It’s time to code up the ESP32 Utility Driver. I am not that found of Arduino IDE, but it works and I like the wire library concept and how it simplify things. A Servo port is a signal that send a 50Hz pulse. The technique I suggest is a bit-banger where we loop as fast as we can checking pulse length. We set up the 12 signals in a table, start them at the same time and then iterate as fast as we can closing them at the proper time to get a correct pulse length.
The alternative is to use an interrupt. This could work, but we would get a resolution of 1ms (1000/sec) or 0.1ms(10000/sec) max. Any interrupt faster than that would use to much CPU time. Another technique would be to bit-bang signal 1, then signal 2 etc. this is what the classic Arduino library does. The technique I suggest gives a much higher resolution as we iterate and check much faster that we can use interrupts.
This would have worked well with a single core, but as we have a dual core we can allocate this task to one core and I expect something like 10uS accuracy or 100Khz sampling if we use this as data sampler.
We have 21 IO ports to maintain in an iteration:
- 12 Servo or IO ports
- 2 (4) H-Bridge signals
- 7 PWM signals
ESP32 is perfect for this job as we can use 1 core for this purpose while the second core handle the Wifi and easyIPC that I will return to later.
This ESP32 based Utility driver is just awesome in what it can do. I have to make a Rev 1.1, but for most parts it worked “as is”
- 7 x PWM Signals 0,5A each.
- CH340G UART to USB.
- ESP32 WROOM.
- 12 x Servo or IO ports.
- 12V PSU Input.
- 2 x H-Bride for DC Motors.
I had 2 errors on the board. (1) I did not cross Rx/Tx correctly and (2) I overlooked some logic needed for the serial bootloader. The later forces me to use the boot jumper all the time, but I will fix that on Rev 1.1. The schematics below illustrate the bootloader fix:
This is copied from the reference diagram at expressif and indicate how DTR and RTS on the serial interface is used to automatically toogle ChipPU and Boot as we download new firmware. This should avoid the need to set the boot jumper and restart to trigger the serial bootloader protocol. I will see if I can test this on a vero board before ordering 1.1 rev of the PCB’s.
I bought this robot arm a few years back for educational purposes. It’s great fun, but a bit limited in what it can do. The robot consist of 5 DC motors, but no sensors indicating position, so it is basically remote operated with no option for automation. I did create a RPI Hat dedicated for this one, but even that require a RPI that add to it’s size. ESP32 is so much neater as it replaces both RPI and the IO MCU.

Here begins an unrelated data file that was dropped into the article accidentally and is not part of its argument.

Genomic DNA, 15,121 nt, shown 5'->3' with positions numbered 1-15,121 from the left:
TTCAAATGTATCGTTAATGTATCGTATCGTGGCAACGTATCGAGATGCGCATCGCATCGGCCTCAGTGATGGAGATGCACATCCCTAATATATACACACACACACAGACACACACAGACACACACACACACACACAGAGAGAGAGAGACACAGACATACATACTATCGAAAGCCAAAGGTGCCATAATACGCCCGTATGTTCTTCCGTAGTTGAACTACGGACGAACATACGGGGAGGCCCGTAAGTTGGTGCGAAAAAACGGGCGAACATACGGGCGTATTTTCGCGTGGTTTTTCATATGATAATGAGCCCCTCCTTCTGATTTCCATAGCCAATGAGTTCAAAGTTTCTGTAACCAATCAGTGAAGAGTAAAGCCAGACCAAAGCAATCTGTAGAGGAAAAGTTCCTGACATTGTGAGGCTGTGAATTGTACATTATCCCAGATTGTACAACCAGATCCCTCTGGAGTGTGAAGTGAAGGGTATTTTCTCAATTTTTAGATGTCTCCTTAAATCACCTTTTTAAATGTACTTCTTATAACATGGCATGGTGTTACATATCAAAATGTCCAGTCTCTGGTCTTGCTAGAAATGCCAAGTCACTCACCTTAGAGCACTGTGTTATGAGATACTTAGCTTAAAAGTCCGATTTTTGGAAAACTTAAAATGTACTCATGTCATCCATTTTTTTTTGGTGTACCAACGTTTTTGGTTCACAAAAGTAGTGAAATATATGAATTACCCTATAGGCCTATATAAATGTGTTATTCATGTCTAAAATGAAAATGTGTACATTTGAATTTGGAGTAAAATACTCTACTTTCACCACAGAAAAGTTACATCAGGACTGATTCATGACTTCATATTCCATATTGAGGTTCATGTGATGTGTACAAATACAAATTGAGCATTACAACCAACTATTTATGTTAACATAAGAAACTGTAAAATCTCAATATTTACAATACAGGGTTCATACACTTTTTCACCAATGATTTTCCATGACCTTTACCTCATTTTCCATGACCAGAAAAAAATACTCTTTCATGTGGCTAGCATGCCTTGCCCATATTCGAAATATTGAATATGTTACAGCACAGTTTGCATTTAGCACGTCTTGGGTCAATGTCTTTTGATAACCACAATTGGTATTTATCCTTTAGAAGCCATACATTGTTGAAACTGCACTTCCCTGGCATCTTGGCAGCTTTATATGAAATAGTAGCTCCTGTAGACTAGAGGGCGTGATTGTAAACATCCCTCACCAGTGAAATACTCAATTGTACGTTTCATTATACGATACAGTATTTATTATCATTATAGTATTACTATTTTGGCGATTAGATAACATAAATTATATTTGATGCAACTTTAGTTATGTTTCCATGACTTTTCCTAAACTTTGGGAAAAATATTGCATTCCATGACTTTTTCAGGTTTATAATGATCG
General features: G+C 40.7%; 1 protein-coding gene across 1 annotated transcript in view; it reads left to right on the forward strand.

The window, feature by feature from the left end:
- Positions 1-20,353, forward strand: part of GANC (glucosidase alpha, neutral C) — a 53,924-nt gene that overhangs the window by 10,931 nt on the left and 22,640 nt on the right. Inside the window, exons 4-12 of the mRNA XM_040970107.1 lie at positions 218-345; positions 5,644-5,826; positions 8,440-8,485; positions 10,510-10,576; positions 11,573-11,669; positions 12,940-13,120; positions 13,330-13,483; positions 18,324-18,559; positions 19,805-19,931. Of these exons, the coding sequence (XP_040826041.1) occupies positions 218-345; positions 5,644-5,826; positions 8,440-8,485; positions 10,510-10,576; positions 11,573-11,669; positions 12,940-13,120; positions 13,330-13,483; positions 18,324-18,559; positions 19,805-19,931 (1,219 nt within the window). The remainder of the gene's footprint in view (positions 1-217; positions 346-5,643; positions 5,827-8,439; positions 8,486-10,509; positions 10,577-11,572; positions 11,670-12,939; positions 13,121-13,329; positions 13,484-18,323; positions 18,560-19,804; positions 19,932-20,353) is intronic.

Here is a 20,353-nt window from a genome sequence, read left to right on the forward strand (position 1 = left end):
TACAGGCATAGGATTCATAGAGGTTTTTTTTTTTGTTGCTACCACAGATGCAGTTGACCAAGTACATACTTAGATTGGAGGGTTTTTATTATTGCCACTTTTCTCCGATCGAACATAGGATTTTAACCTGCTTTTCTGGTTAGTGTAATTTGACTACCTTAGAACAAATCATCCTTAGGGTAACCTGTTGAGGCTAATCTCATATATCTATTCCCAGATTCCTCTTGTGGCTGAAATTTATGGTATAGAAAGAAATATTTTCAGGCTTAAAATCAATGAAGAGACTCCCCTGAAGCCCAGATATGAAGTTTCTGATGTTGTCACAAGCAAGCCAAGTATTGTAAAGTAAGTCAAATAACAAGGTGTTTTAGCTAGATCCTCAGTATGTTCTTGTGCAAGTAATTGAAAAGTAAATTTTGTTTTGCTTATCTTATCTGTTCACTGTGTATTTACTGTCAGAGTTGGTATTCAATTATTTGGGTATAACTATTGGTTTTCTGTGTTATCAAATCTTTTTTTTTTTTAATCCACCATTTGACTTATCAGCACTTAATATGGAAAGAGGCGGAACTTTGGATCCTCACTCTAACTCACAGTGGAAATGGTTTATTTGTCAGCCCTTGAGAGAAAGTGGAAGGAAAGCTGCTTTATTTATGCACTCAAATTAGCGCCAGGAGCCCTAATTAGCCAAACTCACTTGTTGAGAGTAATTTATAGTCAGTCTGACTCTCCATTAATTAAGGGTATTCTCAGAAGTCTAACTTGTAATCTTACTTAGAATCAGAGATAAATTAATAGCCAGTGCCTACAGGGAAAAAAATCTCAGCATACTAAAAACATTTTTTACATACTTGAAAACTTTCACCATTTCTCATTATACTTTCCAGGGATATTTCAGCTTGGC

This block diagram is based on the Train Utility Driver as I just remove the PWM signals and increase the number of H-Bridges to 5+ 1/2.
If you compare with the Train Utility Controller you will see that this have 6 H-Bridges on right side. It actually is 5 H-Bridges and 1 PWM signal. The illustration show right angle connectors, but this will mostly use straight connectors.
That said I want to wait a bit with this one until I get the others back and get a bit more experience with ESP32.
This is the test suit for Smart SPI. This is an old pic, but I will upload a newer one showing RPI mounted behind the 32xServo and how we access SWD & Raspberry PI for development.
The mechanics of thos robot is dodgy, but it is a very good and fun test kit. I also have a different robot that we can have some fun with during testing using the 8x DC Motor hat.
Keep in mind that Raspberry PI Zero W provide both Bluetooth and Wifi – I only need battery added making this a very easy and scalable design.
Adding more Hat’sm we can scale up and we basically have a PLC style design with Raspberry PI as core. I have a few more Hat designs coming up, but once I have tested this I will try putting this into volum production through kickstarter.
I have no idea about prices yet, but I hope we can achieve ca 25.- USD or lower. This is no-profit, but the key is that I need volumes to push prices down. I also need to engange professionals for CE/FCC tests. I am not so worried about the later, as Wifi/Bluetooth is dealth with by 3rd party, and this is only a component – but, we need to test that we don’t have nasty signals by accident.
This is VL53L0X from ST, a 4.4 x 2.4mm ranging sensor that can measure accurate distance up to 200mm (2 meters). This is a BGA with a I2C interface and have an ST interface library. Several breakout boards exist, but we need to be a bit clever here – I want the sensors mounted in all directions of a robot, so I need more than just a basic breakout board. Being a BGA I hesitate a little, but I think I can mamnage to solder these – if I can afford to buy them that is 🙂
I maintain Zero mounting holes on all my Hat’s because it’s an easy & cheap way to assemble a wireless control system using the capabilities in Zero W. The picture above show Zero W on top of a 32xServo Hat. I have only populated 16 of them, but all 32 are available since the Hat fit’s nicely on the inside. The pic below show a Zero booting up with a 5″ TFT display. I tried booting the Zero W, but realized I need to update my image.
You can see the red dot from the 32xServo Hat mirroring in the display. The only practical issue here is that SWD is hard to get to – which isn’t a real issue as I just as easy can move the Zero to bottom of the stack for development – but, I did draft special SWD adapters for this purpose earlier that allow me access from the side (See 3D below).
This can be clicked on/off from the side while the Hat’s are inside a stack. The use of 1.27 pich headers is just about the right hight for this. The one thing this SWD adapter lack is a Boot and Reset button. I seldom need those, but I prefer to have them on the adapter – not waste space on the boards.